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From the Pressbox: Travis Ford reflects on '93 Final Four run

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Final Four teams get a special spot in the hearts of Big Blue fans and it's hard to believe it's been 20 years since the 1993 Kentucky teams took Wildcat fans on an incredible 30-4 run.

It had only been five years since the last Final Four trip when probation hit the UK program in 1989. At that point, no one knew how long it might take to get Kentucky's program back to its customary elite level.As it turned out, not nearly as long as many thought.

Fueled by "The Unforgettables," the '92 Cats came within one infamous Christian Laettner shot of returning to college basketball's promised land. But a year later, they took the next step.

Oklahoma State coach and Madisonville, Ky., native Travis Ford was the point guard for that club and I recently asked him if the players on the team at that time were able to realize how much that season meant to the UK fan base.

"Yes, we did," Ford acknowledged. "We felt the expectations and excitement around the basketball team and it was not easy to live up to expectations but I think that team really did it. We made it to the Final Four with the record we had and only losing four games that season and winning the SEC and things like that it was an exciting year for everybody.

"It's been a long time. It was a lot of fun games and a lot hard work, but a lot of fond memories, a lot of great memories and great teammates," he added. "It was an absolutely enjoyable year. We had a really good team, a lot of big games and us making it to the Final Four is always a dream of any college basketball player."

An 11-0 start sparked those high expectations and it included an 88-68 rout of rival Louisville in a matchup of teams ranked in the top 10. The Cats' leader, Jamal Mashburn, was sensational, scoring 27 points and grabbing seven rebounds in 31 minutes at Freedom Hall.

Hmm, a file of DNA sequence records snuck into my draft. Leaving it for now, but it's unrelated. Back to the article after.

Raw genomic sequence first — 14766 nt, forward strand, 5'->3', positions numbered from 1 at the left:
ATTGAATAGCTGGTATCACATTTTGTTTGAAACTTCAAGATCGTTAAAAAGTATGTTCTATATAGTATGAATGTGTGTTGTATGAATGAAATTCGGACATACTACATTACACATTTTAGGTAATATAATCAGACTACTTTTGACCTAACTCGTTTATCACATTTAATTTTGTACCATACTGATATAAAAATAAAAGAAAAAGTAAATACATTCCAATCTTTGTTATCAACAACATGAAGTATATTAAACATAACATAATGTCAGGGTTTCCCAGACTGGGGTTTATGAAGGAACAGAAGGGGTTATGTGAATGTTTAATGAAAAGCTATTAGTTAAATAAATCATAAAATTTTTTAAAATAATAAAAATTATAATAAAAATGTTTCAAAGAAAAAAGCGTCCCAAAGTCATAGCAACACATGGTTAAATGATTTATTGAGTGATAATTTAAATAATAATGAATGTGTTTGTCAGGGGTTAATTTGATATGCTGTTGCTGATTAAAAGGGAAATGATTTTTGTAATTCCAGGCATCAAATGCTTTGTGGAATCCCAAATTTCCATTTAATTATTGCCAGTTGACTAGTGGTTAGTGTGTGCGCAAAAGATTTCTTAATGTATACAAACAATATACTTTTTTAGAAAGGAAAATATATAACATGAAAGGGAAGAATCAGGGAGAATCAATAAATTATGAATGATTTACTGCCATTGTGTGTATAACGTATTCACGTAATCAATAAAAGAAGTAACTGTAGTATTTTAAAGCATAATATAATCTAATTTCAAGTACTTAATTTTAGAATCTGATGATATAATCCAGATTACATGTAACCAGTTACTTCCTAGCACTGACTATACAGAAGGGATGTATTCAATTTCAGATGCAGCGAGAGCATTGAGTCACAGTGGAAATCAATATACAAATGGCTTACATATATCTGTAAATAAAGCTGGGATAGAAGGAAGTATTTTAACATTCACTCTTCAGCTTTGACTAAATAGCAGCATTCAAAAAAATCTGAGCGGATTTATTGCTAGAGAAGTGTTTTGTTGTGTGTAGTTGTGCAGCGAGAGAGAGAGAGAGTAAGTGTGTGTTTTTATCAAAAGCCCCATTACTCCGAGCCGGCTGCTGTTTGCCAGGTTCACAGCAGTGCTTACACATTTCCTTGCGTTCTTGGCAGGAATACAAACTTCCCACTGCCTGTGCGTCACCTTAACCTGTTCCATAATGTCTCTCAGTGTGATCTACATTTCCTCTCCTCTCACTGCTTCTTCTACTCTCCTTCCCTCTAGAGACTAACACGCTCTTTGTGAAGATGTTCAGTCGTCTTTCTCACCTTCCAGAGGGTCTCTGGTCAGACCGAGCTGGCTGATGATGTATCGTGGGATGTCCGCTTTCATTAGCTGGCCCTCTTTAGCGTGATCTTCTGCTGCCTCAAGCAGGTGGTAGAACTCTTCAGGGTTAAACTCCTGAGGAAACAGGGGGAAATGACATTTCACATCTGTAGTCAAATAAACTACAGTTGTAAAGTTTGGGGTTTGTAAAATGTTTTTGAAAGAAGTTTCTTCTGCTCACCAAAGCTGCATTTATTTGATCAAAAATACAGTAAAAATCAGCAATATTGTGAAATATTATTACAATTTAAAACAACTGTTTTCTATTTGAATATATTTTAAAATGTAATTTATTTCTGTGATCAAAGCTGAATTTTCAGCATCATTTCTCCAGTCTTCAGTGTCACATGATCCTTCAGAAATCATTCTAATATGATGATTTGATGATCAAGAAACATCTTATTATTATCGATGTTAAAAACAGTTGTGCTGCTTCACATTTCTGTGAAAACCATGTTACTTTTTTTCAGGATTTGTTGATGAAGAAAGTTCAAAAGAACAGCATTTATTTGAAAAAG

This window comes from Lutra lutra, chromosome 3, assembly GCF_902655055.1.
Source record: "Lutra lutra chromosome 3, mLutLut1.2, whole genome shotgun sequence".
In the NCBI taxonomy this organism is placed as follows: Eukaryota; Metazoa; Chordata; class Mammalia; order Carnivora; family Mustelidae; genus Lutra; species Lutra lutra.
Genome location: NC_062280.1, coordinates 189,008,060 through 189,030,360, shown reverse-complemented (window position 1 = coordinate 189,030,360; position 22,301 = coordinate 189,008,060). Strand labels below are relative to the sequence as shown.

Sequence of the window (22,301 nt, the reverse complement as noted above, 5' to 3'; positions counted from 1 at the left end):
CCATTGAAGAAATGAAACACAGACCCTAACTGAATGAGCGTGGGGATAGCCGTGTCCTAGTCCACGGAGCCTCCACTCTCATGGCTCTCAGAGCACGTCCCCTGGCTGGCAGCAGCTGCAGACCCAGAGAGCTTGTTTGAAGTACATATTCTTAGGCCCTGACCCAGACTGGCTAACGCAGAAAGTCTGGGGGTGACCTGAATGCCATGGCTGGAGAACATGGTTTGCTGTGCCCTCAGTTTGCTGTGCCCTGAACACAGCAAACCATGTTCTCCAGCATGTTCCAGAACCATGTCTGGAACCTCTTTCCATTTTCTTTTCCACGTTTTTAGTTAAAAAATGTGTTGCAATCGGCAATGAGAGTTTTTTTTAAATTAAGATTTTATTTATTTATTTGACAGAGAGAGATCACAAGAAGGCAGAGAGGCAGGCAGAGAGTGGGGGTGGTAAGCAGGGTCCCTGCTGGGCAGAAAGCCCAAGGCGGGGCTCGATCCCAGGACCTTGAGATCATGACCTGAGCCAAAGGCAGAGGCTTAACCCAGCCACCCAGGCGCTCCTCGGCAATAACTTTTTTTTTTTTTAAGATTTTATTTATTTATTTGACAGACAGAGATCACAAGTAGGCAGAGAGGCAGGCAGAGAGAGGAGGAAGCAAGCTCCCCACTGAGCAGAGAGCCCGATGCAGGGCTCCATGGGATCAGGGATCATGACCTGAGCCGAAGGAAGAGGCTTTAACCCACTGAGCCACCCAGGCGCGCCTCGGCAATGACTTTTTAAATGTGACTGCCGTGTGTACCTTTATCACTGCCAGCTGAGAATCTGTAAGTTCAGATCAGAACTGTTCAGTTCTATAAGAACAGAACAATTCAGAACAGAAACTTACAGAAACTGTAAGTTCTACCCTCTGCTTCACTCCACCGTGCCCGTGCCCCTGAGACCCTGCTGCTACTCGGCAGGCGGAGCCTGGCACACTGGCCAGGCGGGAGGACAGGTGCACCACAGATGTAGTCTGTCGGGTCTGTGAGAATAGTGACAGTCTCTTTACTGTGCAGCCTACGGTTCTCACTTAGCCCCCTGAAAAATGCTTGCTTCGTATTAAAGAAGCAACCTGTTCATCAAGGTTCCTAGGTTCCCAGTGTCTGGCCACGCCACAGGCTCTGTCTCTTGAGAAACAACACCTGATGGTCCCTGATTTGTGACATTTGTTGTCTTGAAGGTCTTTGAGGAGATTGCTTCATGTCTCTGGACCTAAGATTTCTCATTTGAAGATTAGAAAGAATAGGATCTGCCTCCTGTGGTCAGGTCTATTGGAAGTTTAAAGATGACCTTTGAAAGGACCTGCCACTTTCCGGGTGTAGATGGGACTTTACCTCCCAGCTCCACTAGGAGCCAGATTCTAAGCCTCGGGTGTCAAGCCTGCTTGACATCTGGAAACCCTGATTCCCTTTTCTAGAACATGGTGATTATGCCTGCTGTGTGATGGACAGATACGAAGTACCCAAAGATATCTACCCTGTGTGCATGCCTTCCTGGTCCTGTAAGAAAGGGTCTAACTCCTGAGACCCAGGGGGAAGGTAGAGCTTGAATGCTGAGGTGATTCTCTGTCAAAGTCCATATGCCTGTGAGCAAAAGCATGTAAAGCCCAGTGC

A dose of "Memorial Magic" handed the Wildcats their first setback (101-86) on January 13 at Vanderbilt but they responded with six straight wins, before a seven-point loss at Arkansas - at a time when the Hogs were battling UK for the title of the SEC's best.

The only other loss on the way to the Final Four came at Tennessee in late February, on an unusual four-point play. But the Cats got a healthy dose of payback in the SEC Tournament with a 101-40 rout at Rupp Arena.

From there, UK's closest call was in the next SEC Tourney game, an 11-point revenge win over Arkansas. In the first four rounds of the NCAA Tournament, UK won by margins of 44, 21, 34 and 25 and took the role of favorite into the Final Four at the New Orleans Superdome.

Michigan, in year two of the "Fab Five," edged Kentucky in overtime 81-78 - a game which saw the Cats lose starting guard Dale Brown to second-half injury and Mashburn to fouls. I will always believe Kentucky would have won the title if not for those unfortunate breaks and as you might expect, Ford agrees.

"We have talked about that often. There were two things that happened. Dale Brown was off to his best game of his career and was diving for a loose ball and ran his shoulder into one of the media tables and he was out of the game while he was having an incredible game. Then, obviously when Jamal fouled out, that made it tough for the rest of us but if he hadn't fouled out, I think it would have been a completely different story," Ford said.

What does he remember most about that season?

"I think the first thing that stands out is that as a team, we all got along extremely well. We were close and when your best player is Jamal Mashburn and your hardest working player is the nicest guy on the team and everyone loved him, that really stands out," Ford noted. "Coming out of the SEC Tournament, winning the SEC Tournament and then going into the NCAA and how well we were playing going into the Final Four and the margin of victory, it really stands out."

Ford recalled how hard head coach Rick Pitino pushed them to reach their goals and how good it felt to get there. Those lessons helped shape the kind of coach Ford became.

"There is a lot of things that I was taught by Coach Pitino that I still use today. First and foremost is how hard I coach at it and how hard my assistant coaches go at it," Ford said.  "I try and tell my players, what I put them through, I have been through it and more playing for Coach Pitino."

Ford's current Oklahoma State team stands at 11-3 and was ranked in the top 25 for much of the first two months of the season.  

"It is not how you start, it is how you finish. And we have extremely tough teams in the Big 12. We have some really, really good basketball teams in this league and some tough places to play," said Ford.  "We play six guys and three freshmen in our top six, so we are a relatively young basketball team but we play hard, play great defense but still have a lot of room for improvement."

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